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5. In her discussion, Chen Yi labels three primary motives, A1, A2, A3. Musical Image 1 in my analysis corresponds with her motive A3. As will be seen later, Ascending Motion I in my analysis corresponds with her A2.
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6. I would strongly recommend that the pianist bring out the distinctive timbre/rhythm of the third musical image to give it a fresh sound, rather than underscoring its similarity with the first musical image and therefore sounding repetitive.
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7. One of the most famous long horizontal paintings is Along the River During the Qingming Festival by the Song dynasty artist Zhang Zeduan (1085–1145). It extends from crop fields and unhurried rural folk in bucolic scenery to the urban area in a scroll of 17.22 feet.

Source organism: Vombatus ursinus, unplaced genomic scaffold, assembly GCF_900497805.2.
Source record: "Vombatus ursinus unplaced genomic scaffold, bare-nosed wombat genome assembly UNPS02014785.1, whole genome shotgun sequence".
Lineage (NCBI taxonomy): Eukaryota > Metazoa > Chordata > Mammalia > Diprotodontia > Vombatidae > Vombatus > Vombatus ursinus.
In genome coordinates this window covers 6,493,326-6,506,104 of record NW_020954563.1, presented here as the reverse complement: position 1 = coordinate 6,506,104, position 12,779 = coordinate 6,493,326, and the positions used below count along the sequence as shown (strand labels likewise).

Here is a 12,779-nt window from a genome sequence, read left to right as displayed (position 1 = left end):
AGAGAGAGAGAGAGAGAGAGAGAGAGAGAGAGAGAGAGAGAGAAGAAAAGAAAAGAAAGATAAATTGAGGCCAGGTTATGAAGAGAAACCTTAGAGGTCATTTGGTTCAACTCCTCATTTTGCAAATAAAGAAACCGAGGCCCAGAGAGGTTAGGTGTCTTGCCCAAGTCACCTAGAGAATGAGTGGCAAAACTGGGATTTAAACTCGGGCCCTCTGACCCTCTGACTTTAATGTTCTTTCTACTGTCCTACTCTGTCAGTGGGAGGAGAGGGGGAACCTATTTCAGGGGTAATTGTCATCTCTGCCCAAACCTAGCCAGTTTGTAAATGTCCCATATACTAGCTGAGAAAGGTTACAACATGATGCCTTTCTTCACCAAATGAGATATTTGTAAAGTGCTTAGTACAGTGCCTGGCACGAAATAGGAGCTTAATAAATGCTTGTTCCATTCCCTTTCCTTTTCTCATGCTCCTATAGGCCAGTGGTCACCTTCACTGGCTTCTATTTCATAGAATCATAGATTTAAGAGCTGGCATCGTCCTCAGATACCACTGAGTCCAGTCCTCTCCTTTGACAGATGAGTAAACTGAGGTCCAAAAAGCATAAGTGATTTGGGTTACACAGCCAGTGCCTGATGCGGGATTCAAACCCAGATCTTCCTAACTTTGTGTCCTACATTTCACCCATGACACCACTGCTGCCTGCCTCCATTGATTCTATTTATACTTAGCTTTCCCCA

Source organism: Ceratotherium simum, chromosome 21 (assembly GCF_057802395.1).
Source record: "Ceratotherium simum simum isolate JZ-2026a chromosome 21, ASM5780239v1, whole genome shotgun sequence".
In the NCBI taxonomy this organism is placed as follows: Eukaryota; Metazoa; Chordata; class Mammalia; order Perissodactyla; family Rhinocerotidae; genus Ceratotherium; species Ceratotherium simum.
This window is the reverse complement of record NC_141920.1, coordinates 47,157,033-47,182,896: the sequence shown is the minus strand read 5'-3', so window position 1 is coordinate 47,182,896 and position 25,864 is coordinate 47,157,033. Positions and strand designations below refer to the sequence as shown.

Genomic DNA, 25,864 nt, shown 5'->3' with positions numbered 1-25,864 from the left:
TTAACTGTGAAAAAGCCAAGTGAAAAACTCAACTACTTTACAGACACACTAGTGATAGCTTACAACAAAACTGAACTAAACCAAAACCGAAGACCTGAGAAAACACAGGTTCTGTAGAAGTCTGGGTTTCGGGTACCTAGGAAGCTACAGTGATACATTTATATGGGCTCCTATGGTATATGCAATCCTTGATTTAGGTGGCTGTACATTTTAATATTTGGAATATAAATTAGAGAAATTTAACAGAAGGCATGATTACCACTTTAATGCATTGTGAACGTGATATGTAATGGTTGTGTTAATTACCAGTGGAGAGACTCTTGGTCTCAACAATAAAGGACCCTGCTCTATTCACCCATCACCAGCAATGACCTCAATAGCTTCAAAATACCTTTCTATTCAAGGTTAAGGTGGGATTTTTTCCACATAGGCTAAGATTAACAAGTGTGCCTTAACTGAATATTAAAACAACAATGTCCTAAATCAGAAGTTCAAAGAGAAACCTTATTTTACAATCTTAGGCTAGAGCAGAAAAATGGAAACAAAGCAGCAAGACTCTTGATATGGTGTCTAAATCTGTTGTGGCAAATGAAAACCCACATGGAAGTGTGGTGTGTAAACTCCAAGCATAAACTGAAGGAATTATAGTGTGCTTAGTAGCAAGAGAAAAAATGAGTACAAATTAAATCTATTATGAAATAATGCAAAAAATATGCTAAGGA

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8. The significant role of Csharp in the overall pitch structure piques my curiosity. During the Q&A section of the panel, Chen Yi confirmed offers a rationale based on instrumentation. “I also used this C sharp because the violin could play it loudly and brightly as a harmonic. When you play the third harmonic on an open string it’s sharp; it’s light and brighter.” Chen further discussed the close relationship between image and instrumentation in her work. See Chen et al. 2020.